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Richard Nixon’s Secret White House Tapes: Echoes of a Cover-up

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Richard Nixon’s Secret White House Tapes: Echoes of a Cover-up

Evening Seminar

Evening Lecture/Seminar

Tuesday, September 30, 2014 - 7:00 p.m. to 9:00 p.m. ET
Code: 1M2736
S. Dillon Ripley Center
1100 Jefferson Drive, SW
Metro: Smithsonian Mall Exit (Blue/Orange)
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This program has been postponed to Wed., Oct. 15, 2014 at 7 p.m. in the Ripley Center.
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Forty years after Watergate forced Richard Nixon to resign, Americans still ask why he launched the cover-up that destroyed his presidency. There’s no proof that Nixon knew in advance of plans to bug and burglarize Democratic National Headquarters at the Watergate complex. Howard Baker, the avuncular ranking Republican on the Senate Watergate Committee famous for asking witnesses what the president knew and when he knew it, claimed Nixon would have survived if he’d just lined up everyone responsible on the White House lawn and fired them all.

The conventional wisdom bequeathed by the scandal remains: “It’s not the crime, it’s the cover-up.” According to historian Ken Hughes, however, Nixon could have lost the presidency much faster if he had not launched the Watergate cover-up. Drawing on 13 years of research on the secretly recorded White House tapes of Nixon and Lyndon Johnson, Hughes shows how an unobstructed FBI investigation of Watergate would have led back to crimes Nixon had committed before anyone dreamt of breaking into the Democrats’ headquarters—crimes the extensive Watergate investigations of the 1970s failed to uncover. The cover-up was not only a political necessity for the president, according to Hughes: It actually worked.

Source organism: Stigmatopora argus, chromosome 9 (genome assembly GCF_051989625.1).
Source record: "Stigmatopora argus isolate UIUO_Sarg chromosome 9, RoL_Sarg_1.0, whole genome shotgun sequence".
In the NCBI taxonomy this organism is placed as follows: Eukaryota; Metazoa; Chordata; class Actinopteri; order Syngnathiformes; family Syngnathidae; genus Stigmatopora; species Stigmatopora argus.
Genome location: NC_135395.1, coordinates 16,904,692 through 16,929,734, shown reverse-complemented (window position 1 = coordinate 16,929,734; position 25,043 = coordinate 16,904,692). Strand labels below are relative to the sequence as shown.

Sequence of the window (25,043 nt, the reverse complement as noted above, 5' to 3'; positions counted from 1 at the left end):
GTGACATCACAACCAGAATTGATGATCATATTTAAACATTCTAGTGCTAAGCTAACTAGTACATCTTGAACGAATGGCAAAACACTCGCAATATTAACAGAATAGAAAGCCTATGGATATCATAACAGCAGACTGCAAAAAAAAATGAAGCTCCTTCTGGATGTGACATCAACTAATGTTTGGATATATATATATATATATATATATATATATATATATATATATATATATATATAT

Hughes plays excerpts from the tapes and shares declassified documents showing how the pattern of law-breaking that culminated in Watergate began before Nixon’s presidency, starting with the secret sabotage of Vietnam peace talks in the closing days of the 1968 presidential election. This episode, known as the Chennault Affair, meant that Nixon took office needing to cover up the crime that got him elected in the first place.

For Hughes, that need is the thread tying together some of the worst abuses of power of Nixon’s administration, including the Huston Plan to use break-ins and wiretaps in the name of fighting domestic terrorism and Nixon’s creation of the “Plumbers,” an illegal, unconstitutional secret police unit operated by the White House. By putting politics over peace, says Hughes, the Chennault Affair also foreshadowed Nixon’s ultimate abuse of power as president: timing American withdrawal from the Vietnam War to coincide with his reelection campaign. 

Hughes is a research specialist on the White House tapes at the University of Virginia’s Miller Center, which focuses on the American presidency.

Other Connections

“They have to be paid.”  President Nixon wanted to delay the Watergate break-in trial until after the 1972 presidential election, and on August 1 of that year, White House Chief of Staff H.R. “Bob” Haldeman informed him that he would get his wish. Listen to a transcripted recording of part of that conversation from the Miller Center’s Presidential Recordings Program.